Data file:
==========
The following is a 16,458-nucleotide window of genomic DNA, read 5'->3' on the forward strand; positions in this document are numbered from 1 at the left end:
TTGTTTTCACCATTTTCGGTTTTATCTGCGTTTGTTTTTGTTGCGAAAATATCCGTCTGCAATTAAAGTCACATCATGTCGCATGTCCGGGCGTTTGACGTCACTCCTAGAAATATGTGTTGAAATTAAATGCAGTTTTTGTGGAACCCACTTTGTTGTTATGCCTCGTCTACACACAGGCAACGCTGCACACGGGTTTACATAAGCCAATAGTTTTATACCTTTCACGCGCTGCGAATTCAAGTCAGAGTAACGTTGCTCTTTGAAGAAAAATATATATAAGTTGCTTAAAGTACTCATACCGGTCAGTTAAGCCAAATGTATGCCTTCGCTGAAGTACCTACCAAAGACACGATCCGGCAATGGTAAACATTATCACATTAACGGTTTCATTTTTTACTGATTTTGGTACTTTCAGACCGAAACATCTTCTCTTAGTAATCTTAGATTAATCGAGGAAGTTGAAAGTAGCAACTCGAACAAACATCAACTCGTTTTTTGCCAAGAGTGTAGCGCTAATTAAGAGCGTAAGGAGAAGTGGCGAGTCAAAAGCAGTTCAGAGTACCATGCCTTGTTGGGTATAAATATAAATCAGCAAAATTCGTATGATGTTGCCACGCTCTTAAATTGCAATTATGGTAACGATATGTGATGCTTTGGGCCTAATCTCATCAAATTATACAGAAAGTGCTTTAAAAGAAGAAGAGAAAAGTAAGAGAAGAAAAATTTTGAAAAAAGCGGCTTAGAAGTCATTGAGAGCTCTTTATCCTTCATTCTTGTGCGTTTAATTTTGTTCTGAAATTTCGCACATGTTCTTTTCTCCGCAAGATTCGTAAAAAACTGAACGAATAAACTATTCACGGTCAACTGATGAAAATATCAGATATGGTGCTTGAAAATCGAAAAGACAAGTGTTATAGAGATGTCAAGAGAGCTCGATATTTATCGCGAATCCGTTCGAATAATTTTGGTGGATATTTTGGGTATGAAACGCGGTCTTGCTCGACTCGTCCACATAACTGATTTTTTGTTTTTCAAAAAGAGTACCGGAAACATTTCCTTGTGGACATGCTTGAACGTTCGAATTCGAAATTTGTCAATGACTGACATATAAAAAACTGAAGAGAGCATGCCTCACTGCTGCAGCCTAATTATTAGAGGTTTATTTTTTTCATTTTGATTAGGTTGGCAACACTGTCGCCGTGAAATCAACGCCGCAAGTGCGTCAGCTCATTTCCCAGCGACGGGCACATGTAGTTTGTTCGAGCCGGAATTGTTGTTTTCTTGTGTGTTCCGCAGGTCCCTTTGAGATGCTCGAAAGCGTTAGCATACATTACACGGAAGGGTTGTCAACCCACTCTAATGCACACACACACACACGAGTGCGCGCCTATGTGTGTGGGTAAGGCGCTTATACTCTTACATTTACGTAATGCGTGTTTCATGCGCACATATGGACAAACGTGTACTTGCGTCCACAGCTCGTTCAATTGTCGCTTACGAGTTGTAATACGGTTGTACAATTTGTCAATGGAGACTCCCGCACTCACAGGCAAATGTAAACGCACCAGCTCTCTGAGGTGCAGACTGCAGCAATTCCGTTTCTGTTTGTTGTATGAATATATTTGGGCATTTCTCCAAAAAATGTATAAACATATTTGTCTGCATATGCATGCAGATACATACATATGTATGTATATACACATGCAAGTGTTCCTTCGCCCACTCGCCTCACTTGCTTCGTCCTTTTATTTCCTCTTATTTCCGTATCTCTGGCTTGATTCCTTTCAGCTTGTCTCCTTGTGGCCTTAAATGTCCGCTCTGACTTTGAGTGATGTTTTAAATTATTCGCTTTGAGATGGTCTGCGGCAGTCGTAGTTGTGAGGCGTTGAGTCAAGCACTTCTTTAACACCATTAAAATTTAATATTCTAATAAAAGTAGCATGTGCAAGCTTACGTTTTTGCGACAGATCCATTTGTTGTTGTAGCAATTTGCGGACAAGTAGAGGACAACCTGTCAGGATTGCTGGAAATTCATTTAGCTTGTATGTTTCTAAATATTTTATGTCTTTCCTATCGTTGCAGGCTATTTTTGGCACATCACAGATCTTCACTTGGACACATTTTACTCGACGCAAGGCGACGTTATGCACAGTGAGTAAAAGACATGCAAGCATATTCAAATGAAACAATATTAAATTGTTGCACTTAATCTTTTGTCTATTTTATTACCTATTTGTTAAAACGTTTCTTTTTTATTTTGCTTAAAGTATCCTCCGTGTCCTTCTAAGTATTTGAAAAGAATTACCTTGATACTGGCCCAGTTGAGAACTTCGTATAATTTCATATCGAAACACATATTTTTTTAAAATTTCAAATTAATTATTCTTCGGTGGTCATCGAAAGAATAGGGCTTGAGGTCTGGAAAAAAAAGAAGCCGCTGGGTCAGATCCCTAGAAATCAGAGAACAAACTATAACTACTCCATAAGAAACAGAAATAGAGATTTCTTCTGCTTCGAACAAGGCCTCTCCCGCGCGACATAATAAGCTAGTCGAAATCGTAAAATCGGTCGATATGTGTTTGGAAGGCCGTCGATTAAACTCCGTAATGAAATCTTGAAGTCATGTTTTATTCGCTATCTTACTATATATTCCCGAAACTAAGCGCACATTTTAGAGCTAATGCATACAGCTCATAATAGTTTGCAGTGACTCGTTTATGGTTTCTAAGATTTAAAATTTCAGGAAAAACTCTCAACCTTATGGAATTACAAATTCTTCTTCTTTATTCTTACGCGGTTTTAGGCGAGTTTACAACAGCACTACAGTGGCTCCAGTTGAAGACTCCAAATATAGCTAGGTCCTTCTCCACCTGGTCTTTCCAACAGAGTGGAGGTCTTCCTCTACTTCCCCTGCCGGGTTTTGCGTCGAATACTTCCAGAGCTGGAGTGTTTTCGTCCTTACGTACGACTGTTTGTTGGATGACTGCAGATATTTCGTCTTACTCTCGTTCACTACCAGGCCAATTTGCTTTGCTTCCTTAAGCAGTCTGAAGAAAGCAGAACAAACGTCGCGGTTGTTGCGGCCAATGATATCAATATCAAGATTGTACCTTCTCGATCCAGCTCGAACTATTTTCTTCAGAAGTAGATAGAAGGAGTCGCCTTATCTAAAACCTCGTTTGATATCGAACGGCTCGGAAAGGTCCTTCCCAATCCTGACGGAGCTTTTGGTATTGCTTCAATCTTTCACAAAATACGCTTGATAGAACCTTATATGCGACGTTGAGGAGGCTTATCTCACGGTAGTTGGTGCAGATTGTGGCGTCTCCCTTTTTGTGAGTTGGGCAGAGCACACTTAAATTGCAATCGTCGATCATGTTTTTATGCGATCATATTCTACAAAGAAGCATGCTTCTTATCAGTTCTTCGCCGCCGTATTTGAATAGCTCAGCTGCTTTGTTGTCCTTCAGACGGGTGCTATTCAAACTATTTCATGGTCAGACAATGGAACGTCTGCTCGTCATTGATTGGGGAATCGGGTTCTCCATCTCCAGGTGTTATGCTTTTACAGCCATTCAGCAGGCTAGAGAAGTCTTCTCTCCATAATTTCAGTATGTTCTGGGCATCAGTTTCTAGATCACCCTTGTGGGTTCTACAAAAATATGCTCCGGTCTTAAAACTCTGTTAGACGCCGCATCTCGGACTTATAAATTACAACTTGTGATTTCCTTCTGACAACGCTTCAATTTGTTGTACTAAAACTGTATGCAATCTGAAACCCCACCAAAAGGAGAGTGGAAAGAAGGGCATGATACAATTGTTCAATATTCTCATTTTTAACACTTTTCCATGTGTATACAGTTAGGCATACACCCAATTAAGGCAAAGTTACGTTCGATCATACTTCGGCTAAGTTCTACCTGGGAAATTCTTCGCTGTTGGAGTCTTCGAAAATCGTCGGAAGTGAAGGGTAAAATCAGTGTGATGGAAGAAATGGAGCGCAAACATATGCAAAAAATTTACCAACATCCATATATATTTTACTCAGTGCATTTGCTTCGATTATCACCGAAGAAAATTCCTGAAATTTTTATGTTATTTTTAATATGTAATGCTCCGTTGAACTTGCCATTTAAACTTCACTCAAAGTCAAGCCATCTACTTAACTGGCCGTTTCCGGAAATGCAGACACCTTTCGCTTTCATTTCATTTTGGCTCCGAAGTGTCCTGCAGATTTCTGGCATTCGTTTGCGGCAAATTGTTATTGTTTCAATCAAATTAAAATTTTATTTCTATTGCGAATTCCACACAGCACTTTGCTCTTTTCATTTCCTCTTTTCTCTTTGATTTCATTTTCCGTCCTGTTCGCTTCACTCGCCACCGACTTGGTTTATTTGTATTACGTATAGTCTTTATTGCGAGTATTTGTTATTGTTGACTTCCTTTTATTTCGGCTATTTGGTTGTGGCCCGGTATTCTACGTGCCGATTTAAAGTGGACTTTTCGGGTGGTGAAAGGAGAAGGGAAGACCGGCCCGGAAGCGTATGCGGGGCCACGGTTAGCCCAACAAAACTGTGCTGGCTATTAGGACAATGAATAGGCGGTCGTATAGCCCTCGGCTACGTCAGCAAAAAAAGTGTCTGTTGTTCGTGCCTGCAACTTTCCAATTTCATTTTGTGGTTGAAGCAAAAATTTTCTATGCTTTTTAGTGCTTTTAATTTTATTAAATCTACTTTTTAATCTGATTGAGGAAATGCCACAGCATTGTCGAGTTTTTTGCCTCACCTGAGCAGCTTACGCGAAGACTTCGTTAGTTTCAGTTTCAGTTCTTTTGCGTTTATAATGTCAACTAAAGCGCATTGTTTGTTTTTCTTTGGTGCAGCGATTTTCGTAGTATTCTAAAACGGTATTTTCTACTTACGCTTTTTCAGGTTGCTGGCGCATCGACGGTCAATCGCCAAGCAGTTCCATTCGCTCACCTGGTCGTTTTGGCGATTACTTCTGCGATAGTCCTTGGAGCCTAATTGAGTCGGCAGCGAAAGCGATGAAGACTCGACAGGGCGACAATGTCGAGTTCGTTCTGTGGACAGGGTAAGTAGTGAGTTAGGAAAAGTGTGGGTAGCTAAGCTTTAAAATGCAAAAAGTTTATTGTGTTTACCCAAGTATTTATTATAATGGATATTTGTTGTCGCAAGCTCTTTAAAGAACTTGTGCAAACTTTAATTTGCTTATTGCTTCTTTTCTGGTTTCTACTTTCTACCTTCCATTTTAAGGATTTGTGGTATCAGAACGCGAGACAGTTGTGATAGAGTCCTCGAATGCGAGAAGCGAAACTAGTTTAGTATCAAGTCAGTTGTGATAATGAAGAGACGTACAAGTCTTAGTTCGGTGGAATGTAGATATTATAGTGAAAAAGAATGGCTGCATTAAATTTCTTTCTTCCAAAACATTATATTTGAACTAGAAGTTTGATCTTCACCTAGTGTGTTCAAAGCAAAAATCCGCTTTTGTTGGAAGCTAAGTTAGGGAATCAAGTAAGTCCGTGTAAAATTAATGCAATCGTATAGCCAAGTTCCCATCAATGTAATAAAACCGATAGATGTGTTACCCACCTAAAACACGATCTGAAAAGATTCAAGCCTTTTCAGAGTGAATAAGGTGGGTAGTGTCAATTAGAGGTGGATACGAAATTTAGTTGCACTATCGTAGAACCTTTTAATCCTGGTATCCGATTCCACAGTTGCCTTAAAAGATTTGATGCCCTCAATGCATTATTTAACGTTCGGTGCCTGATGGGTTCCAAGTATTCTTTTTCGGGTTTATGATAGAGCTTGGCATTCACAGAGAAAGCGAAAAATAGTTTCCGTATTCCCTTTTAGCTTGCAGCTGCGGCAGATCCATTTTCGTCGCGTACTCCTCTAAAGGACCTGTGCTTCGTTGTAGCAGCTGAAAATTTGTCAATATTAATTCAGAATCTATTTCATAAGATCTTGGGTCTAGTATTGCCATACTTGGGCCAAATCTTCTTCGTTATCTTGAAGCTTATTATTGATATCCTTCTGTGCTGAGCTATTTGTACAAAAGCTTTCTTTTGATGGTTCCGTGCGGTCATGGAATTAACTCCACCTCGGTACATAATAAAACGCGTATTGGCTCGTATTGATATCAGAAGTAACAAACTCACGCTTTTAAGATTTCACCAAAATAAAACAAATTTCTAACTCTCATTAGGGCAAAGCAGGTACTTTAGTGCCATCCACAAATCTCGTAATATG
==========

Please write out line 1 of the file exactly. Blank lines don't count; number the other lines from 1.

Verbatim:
The following is a 16,458-nucleotide window of genomic DNA, read 5'->3' on the forward strand; positions in this document are numbered from 1 at the left end: